International Journal of Public Health

, Volume 58, Issue 2, pp 257–267 | Cite as

Where do people die? An international comparison of the percentage of deaths occurring in hospital and residential aged care settings in 45 populations, using published and available statistics

  • Joanna B. BroadEmail author
  • Merryn Gott
  • Hongsoo Kim
  • Michal Boyd
  • He Chen
  • Martin J. Connolly
Original Article



Place of death, specifically the percentage who die in hospital or residential aged care, is largely unreported. This paper presents a cross-national comparison of location of death information from published reports and available data.


Reports of deaths occurring in hospitals, residential aged care facilities, and other locations for periods since 2001 were compiled.


Over 16 million deaths are reported in 45 populations. Half reported 54 % or more of all deaths occurred in hospitals, ranging from Japan (78 %) to China (20 %). Of 21 populations reporting deaths of older people, a median of 18 % died in residential aged care, with percentages doubling with each 10-year increase in age, and 40 % higher among women.


This place of death study includes more populations than any other known. In many populations, residential aged care was an important site of death for older people, indicating the need to optimise models of end-of-life care in this setting. For many countries, more standardised reporting of place of death would inform policies and planning of services to support end-of-life care.


Location of death End-of-life care Health services for the aged Cross-national research Palliative care Service utilisation Epidemiology Health services research 



We are extremely appreciative to the generous and helpful staffs of official information departments and ministries who have cooperated in providing information in emails, tables and online databases. We also acknowledge academics that assisted in sourcing data, including Dr. Silmara Gusso at the University of Auckland, New Zealand, and Dr. Heidy Leiva, Rancagua Regional Hospital, Chile. With one exception, all data were obtained without charge. We are also particularly grateful to Ann Peut also at AIHW, Canberra, who provided very valuable comments and assistance on several drafts of this paper. The Freemasons’ Department of Geriatric Medicine at the University of Auckland is supported by longstanding endowments and grants from Freemasons New Zealand and the Freemasons’ Roskill Foundation. Joanna Broad’s appointment is supported by grant 10/373 from the Health Research Council of New Zealand.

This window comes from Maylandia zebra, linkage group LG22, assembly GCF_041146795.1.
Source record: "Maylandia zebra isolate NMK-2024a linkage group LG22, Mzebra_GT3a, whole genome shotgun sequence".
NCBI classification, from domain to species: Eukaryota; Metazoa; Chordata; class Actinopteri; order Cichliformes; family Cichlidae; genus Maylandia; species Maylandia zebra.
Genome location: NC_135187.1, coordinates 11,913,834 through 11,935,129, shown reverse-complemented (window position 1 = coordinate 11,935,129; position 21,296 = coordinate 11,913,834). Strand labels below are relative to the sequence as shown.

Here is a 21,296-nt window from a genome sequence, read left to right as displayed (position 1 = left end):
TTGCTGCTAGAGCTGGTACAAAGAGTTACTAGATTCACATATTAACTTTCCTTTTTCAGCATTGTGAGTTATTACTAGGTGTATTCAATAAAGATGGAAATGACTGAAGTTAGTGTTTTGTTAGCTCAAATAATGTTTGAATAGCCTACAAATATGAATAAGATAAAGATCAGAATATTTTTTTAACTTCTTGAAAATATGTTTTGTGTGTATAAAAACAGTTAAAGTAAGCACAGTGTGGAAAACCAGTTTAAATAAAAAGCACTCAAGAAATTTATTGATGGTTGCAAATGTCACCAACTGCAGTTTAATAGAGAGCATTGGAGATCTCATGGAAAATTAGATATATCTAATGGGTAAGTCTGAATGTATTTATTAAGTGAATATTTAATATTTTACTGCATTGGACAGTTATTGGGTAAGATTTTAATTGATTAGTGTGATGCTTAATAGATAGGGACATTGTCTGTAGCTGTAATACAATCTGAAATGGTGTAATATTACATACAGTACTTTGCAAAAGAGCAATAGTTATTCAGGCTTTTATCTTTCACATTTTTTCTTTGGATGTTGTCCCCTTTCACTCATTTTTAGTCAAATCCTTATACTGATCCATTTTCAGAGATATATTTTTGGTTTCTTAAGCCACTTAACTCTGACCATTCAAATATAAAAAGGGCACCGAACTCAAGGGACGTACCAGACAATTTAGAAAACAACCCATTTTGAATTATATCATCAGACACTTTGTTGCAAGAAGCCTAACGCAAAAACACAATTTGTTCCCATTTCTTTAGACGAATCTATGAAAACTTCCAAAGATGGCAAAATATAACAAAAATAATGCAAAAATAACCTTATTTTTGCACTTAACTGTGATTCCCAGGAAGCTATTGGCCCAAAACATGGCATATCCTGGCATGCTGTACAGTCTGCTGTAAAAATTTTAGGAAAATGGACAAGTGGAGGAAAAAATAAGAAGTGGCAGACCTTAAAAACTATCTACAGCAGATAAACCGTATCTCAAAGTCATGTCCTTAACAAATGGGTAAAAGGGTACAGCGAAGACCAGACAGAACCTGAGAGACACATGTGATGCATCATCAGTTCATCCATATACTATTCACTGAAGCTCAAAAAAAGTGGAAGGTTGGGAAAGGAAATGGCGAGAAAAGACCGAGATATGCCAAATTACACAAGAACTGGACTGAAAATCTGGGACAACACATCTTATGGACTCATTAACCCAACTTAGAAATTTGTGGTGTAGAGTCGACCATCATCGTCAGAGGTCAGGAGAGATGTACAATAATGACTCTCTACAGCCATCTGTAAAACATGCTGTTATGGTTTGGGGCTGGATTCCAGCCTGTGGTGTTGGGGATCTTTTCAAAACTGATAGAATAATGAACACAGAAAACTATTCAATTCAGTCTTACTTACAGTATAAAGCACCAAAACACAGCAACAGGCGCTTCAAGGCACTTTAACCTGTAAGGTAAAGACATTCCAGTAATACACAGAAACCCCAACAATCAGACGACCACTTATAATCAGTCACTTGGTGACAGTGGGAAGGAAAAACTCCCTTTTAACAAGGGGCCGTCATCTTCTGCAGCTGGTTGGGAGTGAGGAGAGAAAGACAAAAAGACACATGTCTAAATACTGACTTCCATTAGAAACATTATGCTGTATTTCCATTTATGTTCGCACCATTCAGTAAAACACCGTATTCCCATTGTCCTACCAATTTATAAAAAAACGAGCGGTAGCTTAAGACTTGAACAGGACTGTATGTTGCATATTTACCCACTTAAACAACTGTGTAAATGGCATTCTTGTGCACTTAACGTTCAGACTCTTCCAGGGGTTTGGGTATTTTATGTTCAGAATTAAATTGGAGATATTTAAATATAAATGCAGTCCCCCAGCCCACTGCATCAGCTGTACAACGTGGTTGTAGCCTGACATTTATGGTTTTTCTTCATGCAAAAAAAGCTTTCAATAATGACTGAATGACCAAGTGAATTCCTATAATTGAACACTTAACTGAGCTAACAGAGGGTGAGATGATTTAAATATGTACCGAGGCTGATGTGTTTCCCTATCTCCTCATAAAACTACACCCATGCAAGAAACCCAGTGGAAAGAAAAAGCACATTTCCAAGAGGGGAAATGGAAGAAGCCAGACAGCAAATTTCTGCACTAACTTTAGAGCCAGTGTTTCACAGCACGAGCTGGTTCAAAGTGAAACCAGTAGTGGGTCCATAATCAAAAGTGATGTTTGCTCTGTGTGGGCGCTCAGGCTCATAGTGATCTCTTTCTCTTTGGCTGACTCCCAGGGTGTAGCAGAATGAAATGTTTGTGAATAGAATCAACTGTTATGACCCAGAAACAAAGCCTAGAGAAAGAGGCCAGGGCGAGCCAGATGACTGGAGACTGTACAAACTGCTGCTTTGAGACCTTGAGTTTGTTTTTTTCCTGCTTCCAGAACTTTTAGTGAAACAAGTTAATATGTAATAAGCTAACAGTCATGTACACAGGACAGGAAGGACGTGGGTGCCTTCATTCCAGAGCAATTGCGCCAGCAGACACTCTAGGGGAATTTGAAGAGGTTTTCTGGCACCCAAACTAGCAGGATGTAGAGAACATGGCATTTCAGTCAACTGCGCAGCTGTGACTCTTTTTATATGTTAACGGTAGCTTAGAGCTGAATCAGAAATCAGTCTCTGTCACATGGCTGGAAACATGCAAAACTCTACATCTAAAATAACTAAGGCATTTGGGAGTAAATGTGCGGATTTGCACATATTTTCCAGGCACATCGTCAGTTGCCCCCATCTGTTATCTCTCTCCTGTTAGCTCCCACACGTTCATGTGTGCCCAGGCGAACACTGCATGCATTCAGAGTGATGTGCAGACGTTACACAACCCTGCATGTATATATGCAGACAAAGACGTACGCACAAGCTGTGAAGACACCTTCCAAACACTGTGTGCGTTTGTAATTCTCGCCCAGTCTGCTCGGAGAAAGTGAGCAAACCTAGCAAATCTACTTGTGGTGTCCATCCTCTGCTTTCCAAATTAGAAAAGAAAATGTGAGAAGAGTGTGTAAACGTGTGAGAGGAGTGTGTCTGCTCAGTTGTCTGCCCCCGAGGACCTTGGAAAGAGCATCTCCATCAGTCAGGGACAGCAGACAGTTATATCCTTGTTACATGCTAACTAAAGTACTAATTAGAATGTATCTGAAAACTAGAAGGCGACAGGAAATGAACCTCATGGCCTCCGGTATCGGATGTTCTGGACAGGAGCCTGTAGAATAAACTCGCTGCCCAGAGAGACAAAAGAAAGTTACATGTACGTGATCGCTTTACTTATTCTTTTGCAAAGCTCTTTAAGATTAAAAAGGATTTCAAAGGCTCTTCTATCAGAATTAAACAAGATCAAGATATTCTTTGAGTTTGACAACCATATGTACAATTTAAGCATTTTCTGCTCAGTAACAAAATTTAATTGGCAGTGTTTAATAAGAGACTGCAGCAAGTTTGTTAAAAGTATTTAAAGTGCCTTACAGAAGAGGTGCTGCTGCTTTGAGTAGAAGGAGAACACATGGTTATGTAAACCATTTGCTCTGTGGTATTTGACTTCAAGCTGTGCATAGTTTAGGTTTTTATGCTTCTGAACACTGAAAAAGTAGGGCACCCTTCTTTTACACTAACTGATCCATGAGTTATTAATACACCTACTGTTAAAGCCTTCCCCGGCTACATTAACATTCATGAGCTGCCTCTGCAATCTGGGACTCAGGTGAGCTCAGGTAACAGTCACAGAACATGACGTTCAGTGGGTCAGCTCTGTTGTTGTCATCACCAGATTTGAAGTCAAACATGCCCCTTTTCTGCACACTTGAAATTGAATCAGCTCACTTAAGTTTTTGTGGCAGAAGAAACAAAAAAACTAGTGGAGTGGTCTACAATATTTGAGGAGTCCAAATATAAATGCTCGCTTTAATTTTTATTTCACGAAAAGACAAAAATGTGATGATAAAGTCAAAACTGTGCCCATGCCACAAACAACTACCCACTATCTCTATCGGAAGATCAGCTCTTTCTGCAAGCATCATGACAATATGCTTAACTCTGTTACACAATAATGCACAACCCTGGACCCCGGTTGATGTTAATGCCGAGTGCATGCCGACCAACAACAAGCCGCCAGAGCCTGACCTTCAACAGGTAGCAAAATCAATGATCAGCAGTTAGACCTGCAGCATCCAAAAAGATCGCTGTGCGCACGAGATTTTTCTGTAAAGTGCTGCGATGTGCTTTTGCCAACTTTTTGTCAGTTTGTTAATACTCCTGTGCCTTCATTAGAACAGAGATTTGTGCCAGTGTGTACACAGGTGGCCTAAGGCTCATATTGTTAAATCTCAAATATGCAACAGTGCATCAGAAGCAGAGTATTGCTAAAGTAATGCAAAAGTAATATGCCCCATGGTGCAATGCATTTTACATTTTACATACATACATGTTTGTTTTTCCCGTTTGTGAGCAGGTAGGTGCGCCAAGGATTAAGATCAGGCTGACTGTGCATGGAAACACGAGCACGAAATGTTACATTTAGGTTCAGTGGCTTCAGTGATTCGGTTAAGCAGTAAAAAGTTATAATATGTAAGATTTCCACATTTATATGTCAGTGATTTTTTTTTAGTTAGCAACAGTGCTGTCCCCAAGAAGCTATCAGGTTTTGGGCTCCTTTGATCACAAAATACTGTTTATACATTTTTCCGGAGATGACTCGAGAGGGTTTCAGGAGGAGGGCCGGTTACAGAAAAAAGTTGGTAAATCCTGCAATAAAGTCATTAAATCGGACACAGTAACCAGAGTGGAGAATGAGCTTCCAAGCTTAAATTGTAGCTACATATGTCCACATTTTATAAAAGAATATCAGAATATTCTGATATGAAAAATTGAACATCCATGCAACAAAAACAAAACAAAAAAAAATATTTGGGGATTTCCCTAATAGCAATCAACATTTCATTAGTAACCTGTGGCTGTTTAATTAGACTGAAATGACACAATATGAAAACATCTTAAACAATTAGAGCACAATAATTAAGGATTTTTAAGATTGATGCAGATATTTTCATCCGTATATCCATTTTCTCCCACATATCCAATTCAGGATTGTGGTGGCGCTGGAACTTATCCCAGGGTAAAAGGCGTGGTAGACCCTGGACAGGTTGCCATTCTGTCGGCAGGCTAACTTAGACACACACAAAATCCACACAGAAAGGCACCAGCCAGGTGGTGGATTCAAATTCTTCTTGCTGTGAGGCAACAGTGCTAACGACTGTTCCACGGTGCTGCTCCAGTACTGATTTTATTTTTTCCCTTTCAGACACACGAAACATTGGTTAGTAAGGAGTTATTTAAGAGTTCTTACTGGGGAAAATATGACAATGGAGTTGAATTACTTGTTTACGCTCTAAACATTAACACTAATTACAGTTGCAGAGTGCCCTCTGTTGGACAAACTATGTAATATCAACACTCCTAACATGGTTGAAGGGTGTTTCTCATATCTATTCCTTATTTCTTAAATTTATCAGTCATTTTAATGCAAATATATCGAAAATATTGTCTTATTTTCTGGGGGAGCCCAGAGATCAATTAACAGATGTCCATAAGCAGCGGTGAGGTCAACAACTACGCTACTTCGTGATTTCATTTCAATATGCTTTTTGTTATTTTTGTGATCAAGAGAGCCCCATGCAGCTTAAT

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Copyright information

© Swiss School of Public Health 2012

Authors and Affiliations

  • Joanna B. Broad
    • 1
    Email author
  • Merryn Gott
    • 2
  • Hongsoo Kim
    • 3
  • Michal Boyd
    • 1
  • He Chen
    • 4
  • Martin J. Connolly
    • 1
  1. 1.Freemasons’ Department of Geriatric MedicineUniversity of AucklandTakapunaNew Zealand
  2. 2.School of NursingUniversity of AucklandAucklandNew Zealand
  3. 3.Graduate School of Public Health, Institute of Health and EnvironmentSeoul National UniversitySeoulKorea
  4. 4.Institute of Population ResearchPeking UniversityBeijingChina

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